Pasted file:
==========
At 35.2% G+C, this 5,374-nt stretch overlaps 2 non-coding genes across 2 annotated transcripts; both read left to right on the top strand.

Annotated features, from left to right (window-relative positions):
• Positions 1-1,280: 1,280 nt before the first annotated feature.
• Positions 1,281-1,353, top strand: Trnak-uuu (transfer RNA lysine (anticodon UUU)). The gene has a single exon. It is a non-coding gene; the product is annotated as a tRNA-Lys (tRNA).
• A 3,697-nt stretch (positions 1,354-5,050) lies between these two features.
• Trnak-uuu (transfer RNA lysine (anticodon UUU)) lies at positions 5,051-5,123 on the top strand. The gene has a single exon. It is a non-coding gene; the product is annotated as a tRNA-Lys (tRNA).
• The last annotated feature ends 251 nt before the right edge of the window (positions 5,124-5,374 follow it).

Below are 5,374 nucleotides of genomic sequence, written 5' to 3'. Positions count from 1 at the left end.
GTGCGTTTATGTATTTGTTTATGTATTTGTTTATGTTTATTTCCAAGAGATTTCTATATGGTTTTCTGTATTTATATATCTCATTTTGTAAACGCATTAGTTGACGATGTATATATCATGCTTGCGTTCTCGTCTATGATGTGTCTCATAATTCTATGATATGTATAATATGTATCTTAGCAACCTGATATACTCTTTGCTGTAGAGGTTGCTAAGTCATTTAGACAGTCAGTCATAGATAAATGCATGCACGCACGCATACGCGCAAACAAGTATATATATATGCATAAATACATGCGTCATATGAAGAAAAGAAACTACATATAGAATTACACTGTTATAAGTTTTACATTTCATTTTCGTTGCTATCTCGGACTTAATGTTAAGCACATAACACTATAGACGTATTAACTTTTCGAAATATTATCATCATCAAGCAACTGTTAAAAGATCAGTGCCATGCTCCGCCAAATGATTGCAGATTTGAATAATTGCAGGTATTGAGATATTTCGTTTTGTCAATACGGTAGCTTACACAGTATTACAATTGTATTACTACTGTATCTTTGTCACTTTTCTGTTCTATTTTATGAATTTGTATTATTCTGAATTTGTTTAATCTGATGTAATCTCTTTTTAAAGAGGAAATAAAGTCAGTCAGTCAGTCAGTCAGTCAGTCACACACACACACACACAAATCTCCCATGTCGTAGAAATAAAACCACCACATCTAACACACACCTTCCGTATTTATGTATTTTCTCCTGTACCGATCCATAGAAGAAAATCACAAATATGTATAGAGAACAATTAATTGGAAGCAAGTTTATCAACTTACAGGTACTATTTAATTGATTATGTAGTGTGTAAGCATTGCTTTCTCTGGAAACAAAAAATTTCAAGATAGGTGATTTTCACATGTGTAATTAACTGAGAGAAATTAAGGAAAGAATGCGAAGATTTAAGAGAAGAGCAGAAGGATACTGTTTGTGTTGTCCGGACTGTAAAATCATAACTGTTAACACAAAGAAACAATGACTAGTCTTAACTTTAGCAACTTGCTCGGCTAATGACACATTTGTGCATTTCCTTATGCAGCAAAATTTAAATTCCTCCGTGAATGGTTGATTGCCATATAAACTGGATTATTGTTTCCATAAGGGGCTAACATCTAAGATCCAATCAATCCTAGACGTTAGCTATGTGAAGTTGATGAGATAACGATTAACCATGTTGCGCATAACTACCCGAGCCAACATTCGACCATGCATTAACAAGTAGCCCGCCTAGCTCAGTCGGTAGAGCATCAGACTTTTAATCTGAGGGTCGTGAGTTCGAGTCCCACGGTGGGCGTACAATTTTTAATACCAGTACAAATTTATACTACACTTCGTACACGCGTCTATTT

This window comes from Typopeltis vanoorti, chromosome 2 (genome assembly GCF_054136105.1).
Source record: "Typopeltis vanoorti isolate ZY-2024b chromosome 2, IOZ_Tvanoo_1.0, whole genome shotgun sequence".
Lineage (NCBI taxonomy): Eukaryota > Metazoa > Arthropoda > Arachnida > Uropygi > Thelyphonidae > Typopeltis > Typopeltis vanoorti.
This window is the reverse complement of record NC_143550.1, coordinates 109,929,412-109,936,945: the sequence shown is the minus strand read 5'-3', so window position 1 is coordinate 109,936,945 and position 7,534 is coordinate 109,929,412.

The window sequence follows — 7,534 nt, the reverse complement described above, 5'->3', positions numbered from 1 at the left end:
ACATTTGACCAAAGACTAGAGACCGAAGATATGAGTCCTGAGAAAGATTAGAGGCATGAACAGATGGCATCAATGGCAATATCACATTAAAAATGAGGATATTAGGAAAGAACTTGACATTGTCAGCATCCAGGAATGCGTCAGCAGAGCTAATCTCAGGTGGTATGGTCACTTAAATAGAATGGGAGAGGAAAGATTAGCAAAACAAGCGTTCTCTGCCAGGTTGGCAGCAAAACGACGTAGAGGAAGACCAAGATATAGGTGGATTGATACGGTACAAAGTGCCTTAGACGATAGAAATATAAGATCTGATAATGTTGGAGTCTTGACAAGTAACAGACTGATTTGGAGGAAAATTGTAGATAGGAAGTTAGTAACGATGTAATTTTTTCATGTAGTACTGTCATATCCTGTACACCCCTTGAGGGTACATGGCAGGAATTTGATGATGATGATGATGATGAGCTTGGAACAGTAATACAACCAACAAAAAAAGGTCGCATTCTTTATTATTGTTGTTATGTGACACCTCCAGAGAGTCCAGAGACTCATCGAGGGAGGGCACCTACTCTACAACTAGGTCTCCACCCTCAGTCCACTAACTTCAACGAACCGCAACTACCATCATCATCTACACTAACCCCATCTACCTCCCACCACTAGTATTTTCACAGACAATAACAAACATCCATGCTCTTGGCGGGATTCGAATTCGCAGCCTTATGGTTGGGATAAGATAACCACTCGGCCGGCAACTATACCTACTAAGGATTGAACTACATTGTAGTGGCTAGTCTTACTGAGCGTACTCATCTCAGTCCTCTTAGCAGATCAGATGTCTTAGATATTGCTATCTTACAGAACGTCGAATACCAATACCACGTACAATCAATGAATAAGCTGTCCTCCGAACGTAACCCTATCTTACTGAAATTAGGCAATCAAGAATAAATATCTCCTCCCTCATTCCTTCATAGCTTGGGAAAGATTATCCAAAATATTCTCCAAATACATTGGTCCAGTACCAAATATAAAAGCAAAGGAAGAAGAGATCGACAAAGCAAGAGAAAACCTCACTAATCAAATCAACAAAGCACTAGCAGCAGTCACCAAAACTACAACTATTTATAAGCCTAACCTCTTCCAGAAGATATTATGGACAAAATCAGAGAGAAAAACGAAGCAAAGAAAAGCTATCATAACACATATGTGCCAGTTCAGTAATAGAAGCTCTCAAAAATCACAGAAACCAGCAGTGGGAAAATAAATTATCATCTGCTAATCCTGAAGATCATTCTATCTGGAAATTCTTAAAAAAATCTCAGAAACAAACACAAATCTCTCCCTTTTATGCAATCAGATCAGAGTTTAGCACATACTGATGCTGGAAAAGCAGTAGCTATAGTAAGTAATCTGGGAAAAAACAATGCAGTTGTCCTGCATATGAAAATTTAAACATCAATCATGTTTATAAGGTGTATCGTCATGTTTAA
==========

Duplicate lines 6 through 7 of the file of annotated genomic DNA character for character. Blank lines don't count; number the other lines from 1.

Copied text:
• Trnak-uuu (transfer RNA lysine (anticodon UUU)) lies at positions 5,051-5,123 on the top strand. The gene has a single exon. It is a non-coding gene; the product is annotated as a tRNA-Lys (tRNA).
• The last annotated feature ends 251 nt before the right edge of the window (positions 5,124-5,374 follow it).